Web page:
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What I’ve Learned From HAES and Eating the Food

May 27, 2014

Weight LossFat HealthExerciseEating DisordersMy Boring-Ass LifeDickweedDiet Talk

Trigger warning: Discussion of calorie counting, healthy behaviors, weight loss and eating disorders.

I’m halfway through the second 100 days of my Eating the Food experiment that started in December, back when I felt half dead.

The experiment itself is pretty simple: For 100 days at a time, I’m eating above my Basal Metabolic Rate and exercising at least 10 minutes a day. This has settled into eating between 2,500 and 3,000 calories a day and swimming or lifting weights 30 to 60 minutes five or six days a week. On top of that, because I have more energy, I’m just more active in general than I was in December.

I didn’t know what to expect back in December. I only knew I had to do something. What I got was an incredible increase in energy, a drastic decrease in pain, the end of edema that had plagued me for years, and I don’t have insomnia anymore. And I’ve lost about a pound a week. That last one? That’s the one that I’ve been indoctrinated to care about. That’s the one that as a society we really, really focus on. It’s the least of the benefits though, for me. I still weigh about 340 pounds. I still wear a size 26 dress. Am I sad I lost 20 pounds? Nah. But it is so clear to me that the other benefits are way, way out of proportion to that small weight loss.

So, I’ve learned a few things in the past five months, and I’d like to share them with you. Some of them might make some of you do what my third grader does when I say something obvious.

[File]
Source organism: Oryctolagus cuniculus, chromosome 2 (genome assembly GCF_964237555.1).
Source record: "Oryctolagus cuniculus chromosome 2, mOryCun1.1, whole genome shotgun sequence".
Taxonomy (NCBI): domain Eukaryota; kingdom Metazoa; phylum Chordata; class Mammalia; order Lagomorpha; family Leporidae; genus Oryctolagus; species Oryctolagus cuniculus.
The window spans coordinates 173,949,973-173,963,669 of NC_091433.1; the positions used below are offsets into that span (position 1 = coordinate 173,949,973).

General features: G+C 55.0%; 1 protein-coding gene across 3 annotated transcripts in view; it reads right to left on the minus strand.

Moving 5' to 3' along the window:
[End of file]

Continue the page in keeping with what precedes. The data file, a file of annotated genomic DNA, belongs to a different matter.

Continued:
Others might come as much of a surprise to you as they did to me.

  1. I’ve been squeezing myself into clothes that were too small, for a very long time. It’s shocking to me that I’ve lost nearly six inches from my waist, and have not lost a clothing size. Instead, the clothes I’ve been wearing forever fit me so much better. I wasn’t conscious of refusing to go up a size, but it’s clear to me now that that is exactly what’s been going on.
  2. Tracking calories helped me stop obsessing about food. You’d think that taking the time to put everything I eat into My Fitness Pal everyday would make me spend more time thinking about food. I know that I went into this expecting that I might have my eating disorder triggered. Turns out, though, that I think about food way, way less now than I did in December. Part of the reason why is that tracking has helped me move toward intuitive eating in a way that I’d never been able to before. Part of the reason is because I’m not binging or worrying about binging or feeling guilty after a binge, and I’m not feeling hungry while trying to convince myself not to eat. All of those things take up a lot of mental real estate. Or they did. Not anymore.